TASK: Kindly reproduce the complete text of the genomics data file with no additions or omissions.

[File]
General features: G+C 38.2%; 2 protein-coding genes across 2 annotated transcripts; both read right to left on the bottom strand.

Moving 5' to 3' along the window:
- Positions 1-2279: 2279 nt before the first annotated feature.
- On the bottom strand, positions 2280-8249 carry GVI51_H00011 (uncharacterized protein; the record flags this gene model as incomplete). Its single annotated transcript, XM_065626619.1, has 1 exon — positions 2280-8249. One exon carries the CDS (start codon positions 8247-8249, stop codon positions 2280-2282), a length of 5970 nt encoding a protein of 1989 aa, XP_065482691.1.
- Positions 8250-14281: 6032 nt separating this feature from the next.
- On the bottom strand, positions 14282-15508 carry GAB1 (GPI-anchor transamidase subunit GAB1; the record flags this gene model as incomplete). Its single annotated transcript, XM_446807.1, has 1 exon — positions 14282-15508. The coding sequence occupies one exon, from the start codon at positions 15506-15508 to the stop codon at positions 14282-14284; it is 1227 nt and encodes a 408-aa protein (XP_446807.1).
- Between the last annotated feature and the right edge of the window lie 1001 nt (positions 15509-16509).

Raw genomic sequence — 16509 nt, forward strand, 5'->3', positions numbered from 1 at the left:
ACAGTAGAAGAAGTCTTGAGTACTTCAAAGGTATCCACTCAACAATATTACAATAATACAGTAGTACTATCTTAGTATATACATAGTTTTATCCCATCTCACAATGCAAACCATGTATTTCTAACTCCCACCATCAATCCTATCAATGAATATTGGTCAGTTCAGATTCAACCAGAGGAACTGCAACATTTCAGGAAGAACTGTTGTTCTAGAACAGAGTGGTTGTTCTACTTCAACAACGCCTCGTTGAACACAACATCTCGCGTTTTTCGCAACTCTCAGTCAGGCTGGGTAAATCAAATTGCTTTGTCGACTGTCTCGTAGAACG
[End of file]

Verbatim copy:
General features: G+C 38.2%; 2 protein-coding genes across 2 annotated transcripts; both read right to left on the bottom strand.

Moving 5' to 3' along the window:
- Positions 1-2279: 2279 nt before the first annotated feature.
- On the bottom strand, positions 2280-8249 carry GVI51_H00011 (uncharacterized protein; the record flags this gene model as incomplete). Its single annotated transcript, XM_065626619.1, has 1 exon — positions 2280-8249. One exon carries the CDS (start codon positions 8247-8249, stop codon positions 2280-2282), a length of 5970 nt encoding a protein of 1989 aa, XP_065482691.1.
- Positions 8250-14281: 6032 nt separating this feature from the next.
- On the bottom strand, positions 14282-15508 carry GAB1 (GPI-anchor transamidase subunit GAB1; the record flags this gene model as incomplete). Its single annotated transcript, XM_446807.1, has 1 exon — positions 14282-15508. The coding sequence occupies one exon, from the start codon at positions 15506-15508 to the stop codon at positions 14282-14284; it is 1227 nt and encodes a 408-aa protein (XP_446807.1).
- Between the last annotated feature and the right edge of the window lie 1001 nt (positions 15509-16509).

Raw genomic sequence — 16509 nt, forward strand, 5'->3', positions numbered from 1 at the left:
ACAGTAGAAGAAGTCTTGAGTACTTCAAAGGTATCCACTCAACAATATTACAATAATACAGTAGTACTATCTTAGTATATACATAGTTTTATCCCATCTCACAATGCAAACCATGTATTTCTAACTCCCACCATCAATCCTATCAATGAATATTGGTCAGTTCAGATTCAACCAGAGGAACTGCAACATTTCAGGAAGAACTGTTGTTCTAGAACAGAGTGGTTGTTCTACTTCAACAACGCCTCGTTGAACACAACATCTCGCGTTTTTCGCAACTCTCAGTCAGGCTGGGTAAATCAAATTGCTTTGTCGACTGTCTCGTAGAACG